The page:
The candidates also agreed it would be a serious matter if outgoing Gov. Frank Murkowski were to sign a gas line contract with ExxonMobil, ConocoPhillips and BP before leaving office.

“I really hope that he doesn’t do that,” Palin said, adding she recently met with the governor and his chief of staff Jim Clark to ask them specifically to hold off. She said they should leave the fiscal interest findings, decisions about the Point Thompson gas fields and other contract-related decisions to the next governor.

She also said the governor’s negotiated contract still makes too many concessions.

“It could put Alaska in a bind; maybe a bind we can’t recover from without much litigation,” she said.

Knowles said it would be “a serious mistake” to sign a contract almost surely to be rejected by the next Legislature and the public at large. But what really would bind the next governor would be if Murkowski were to “let ExxonMobil off the hook” with regards to the Point Thompson gas lease it holds.

That gas, he said, represented 22 percent of all the North Slope gas and some 200 million barrels of gas liquids that could flow down the trans-Alaska pipeline now. He said he urged Murkowski in a recent letter not to allow ExxonMobil to renege on its promise to develop the gas or get out of the way.

Halcro took a different tack. He has called the Murkowski contract “a good foundation” and a place from which to start. Asked about alternative competing proposals, Halcro said the only realistic approach to a gas line was through the major producers, the only companies anywhere near big enough to tackle the $30 billion project. Anything else, he said, was “all nonsense.” He acknowledged that Murkowski’s contract had problems that would have to be addressed.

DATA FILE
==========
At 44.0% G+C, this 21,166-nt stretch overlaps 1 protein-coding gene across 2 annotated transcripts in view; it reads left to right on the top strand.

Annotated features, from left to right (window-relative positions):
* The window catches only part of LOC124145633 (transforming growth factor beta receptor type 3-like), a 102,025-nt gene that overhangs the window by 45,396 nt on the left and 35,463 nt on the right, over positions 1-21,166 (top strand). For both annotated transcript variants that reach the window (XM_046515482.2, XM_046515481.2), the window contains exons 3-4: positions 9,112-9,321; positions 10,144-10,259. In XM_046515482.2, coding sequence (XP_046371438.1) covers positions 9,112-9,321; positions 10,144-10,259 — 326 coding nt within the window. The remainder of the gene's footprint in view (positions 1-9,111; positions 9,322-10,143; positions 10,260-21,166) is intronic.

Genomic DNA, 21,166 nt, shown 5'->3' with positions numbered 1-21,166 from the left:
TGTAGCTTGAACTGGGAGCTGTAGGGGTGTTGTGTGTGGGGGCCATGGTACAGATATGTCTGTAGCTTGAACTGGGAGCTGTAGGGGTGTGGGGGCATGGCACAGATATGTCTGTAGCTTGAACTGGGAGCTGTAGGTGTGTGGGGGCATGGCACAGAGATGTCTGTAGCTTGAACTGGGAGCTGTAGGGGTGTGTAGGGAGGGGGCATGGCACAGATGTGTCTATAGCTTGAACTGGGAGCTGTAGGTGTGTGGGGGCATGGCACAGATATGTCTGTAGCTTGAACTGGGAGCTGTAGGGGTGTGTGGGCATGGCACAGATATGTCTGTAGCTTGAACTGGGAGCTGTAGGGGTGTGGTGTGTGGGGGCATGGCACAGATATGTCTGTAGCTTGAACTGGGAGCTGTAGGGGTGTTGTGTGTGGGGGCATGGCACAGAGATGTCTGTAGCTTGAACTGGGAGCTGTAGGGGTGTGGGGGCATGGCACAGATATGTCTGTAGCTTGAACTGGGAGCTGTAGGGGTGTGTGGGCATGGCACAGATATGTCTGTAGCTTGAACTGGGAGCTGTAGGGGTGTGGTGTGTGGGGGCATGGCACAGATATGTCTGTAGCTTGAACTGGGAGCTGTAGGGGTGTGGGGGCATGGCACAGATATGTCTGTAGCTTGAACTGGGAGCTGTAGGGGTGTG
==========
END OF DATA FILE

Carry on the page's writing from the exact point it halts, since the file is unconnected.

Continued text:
Both Knowles and Palin have said they are ready and willing to entertain other proposals, as well as Murkowski’s deal, and quickly settle on one that meets Alaska’s needs. Knowles has said he would present a contract to lawmakers for their consideration by the end of the session in May.

The candidates talked about their approach to the office they hope to hold a month from now.

“Let’s really put partisanship aside in order to build the team needed to solve the challenges,” Palin said. Alaskan’s “deserve trust and transparency” in government, she said.

“Candidates need to tell you how they would govern and then actually govern that way,” Halcro said.

Campaigning, Knowles said, is like governing in that it requires not only speaking on issues, but listening, as well. He called these “historic times.”

“Remember, the candidate you see is the governor you’ll get,” he said.

Hal Spence can be reached at harold.spence@peninsulaclarion.com.